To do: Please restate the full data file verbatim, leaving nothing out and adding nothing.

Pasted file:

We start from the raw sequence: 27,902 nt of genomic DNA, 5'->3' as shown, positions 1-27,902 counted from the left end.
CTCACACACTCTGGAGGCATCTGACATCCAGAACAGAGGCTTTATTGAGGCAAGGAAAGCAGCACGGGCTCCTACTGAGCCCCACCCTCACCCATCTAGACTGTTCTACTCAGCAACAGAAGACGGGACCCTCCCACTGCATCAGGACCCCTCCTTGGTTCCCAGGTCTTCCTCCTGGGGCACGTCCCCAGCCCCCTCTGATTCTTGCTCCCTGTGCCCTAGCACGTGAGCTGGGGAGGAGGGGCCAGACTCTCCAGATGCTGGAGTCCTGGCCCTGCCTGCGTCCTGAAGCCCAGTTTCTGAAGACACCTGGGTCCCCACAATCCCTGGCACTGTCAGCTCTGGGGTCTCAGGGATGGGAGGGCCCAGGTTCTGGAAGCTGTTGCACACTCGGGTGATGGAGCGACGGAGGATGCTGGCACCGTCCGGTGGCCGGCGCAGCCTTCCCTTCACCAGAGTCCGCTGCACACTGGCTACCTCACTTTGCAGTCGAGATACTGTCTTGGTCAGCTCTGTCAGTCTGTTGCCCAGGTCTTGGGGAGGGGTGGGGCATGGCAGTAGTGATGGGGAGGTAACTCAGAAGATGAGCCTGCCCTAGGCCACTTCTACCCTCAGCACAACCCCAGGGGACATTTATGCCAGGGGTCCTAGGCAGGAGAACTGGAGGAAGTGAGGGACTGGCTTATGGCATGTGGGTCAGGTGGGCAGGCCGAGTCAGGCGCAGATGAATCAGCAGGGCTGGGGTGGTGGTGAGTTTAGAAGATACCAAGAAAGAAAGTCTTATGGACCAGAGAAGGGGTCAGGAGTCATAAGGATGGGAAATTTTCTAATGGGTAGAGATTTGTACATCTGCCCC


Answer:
We start from the raw sequence: 27,902 nt of genomic DNA, 5'->3' as shown, positions 1-27,902 counted from the left end.
CTCACACACTCTGGAGGCATCTGACATCCAGAACAGAGGCTTTATTGAGGCAAGGAAAGCAGCACGGGCTCCTACTGAGCCCCACCCTCACCCATCTAGACTGTTCTACTCAGCAACAGAAGACGGGACCCTCCCACTGCATCAGGACCCCTCCTTGGTTCCCAGGTCTTCCTCCTGGGGCACGTCCCCAGCCCCCTCTGATTCTTGCTCCCTGTGCCCTAGCACGTGAGCTGGGGAGGAGGGGCCAGACTCTCCAGATGCTGGAGTCCTGGCCCTGCCTGCGTCCTGAAGCCCAGTTTCTGAAGACACCTGGGTCCCCACAATCCCTGGCACTGTCAGCTCTGGGGTCTCAGGGATGGGAGGGCCCAGGTTCTGGAAGCTGTTGCACACTCGGGTGATGGAGCGACGGAGGATGCTGGCACCGTCCGGTGGCCGGCGCAGCCTTCCCTTCACCAGAGTCCGCTGCACACTGGCTACCTCACTTTGCAGTCGAGATACTGTCTTGGTCAGCTCTGTCAGTCTGTTGCCCAGGTCTTGGGGAGGGGTGGGGCATGGCAGTAGTGATGGGGAGGTAACTCAGAAGATGAGCCTGCCCTAGGCCACTTCTACCCTCAGCACAACCCCAGGGGACATTTATGCCAGGGGTCCTAGGCAGGAGAACTGGAGGAAGTGAGGGACTGGCTTATGGCATGTGGGTCAGGTGGGCAGGCCGAGTCAGGCGCAGATGAATCAGCAGGGCTGGGGTGGTGGTGAGTTTAGAAGATACCAAGAAAGAAAGTCTTATGGACCAGAGAAGGGGTCAGGAGTCATAAGGATGGGAAATTTTCTAATGGGTAGAGATTTGTACATCTGCCCC